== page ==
The Sadducees, their antagonists and rivals, were equally, though differently, remote from the true knowledge and worship of God. They not only rejected the tradition of the elders, but a great part of the Scriptures likewise, and admitted only the five books of Moses as of divine authority….It appears that they were persons who, professing in general terms to acknowledge a revelation from God, yet made their own prejudices and mistakes, under the dignified name of reason, the standard to determine what sense they should be understood. The doctrine of a resurrection did not accord with their notions; therefore they rejected it, together with those parts of Scripture which asserted it most expressly…
       The Herodians were those who endeavoured to ingratiate themselves with Herod. It is most probable that they received their name and distinction, not so much from any peculiar sentiments, as from attempting to accommodate their religion to the circumstances of the times…
       We now proceed. The first great cause why Jesus was rejected by those to whom he appealed, may be deduced from the tenor of His doctrine―It offended the pride of the Pharisees, was repugnant to the wise infidelity of the Sadducees, and condemned the pliant temper of the Herodians.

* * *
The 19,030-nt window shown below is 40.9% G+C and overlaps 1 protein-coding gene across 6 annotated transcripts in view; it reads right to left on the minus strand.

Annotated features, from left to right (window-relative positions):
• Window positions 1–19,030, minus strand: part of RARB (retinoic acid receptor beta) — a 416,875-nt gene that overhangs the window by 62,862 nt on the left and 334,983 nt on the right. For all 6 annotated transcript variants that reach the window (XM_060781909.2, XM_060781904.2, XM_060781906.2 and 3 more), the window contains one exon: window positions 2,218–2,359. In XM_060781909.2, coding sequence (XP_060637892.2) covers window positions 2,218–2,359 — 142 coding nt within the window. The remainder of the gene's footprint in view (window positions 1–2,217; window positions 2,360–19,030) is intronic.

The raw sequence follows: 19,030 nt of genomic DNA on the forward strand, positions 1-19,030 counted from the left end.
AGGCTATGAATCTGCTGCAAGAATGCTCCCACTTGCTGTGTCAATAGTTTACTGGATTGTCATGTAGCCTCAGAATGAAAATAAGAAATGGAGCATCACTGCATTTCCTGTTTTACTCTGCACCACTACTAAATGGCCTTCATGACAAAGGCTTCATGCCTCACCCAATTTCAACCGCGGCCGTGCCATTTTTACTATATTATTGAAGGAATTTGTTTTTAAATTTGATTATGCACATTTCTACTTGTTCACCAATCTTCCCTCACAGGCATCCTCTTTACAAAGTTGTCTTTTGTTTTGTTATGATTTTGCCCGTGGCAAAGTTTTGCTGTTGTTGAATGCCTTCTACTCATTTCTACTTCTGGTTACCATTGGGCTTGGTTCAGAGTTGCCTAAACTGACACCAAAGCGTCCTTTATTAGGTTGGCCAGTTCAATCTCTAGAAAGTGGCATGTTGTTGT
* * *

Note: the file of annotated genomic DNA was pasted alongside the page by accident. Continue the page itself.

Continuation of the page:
MARTYN LLOYD-JONES (1899-1981): He was undoubtedly a great problem to His contemporaries. There were so many unusual things about Him. He was not a Pharisee and He had not been trained as a Pharisee. He had not been to the customary schools, so they looked at Him and said, “Who is this fellow, this man who teaches and makes these dogmatic statements? What is this?” He did not come into His position as a teacher along the usual lines or through the customary channels, and that at once created a problem. The leaders and the people were rather perplexed about it. But not only that. As I have been reminding you, He deliberately criticized the Pharisees and the scribes, and their teaching. Now they were the acknowledged leaders and religious teachers, and everyone was prepared to do what they said…But, suddenly, here was a Man who did not belong to their schools, who not only taught, but also denounced their authoritative teaching!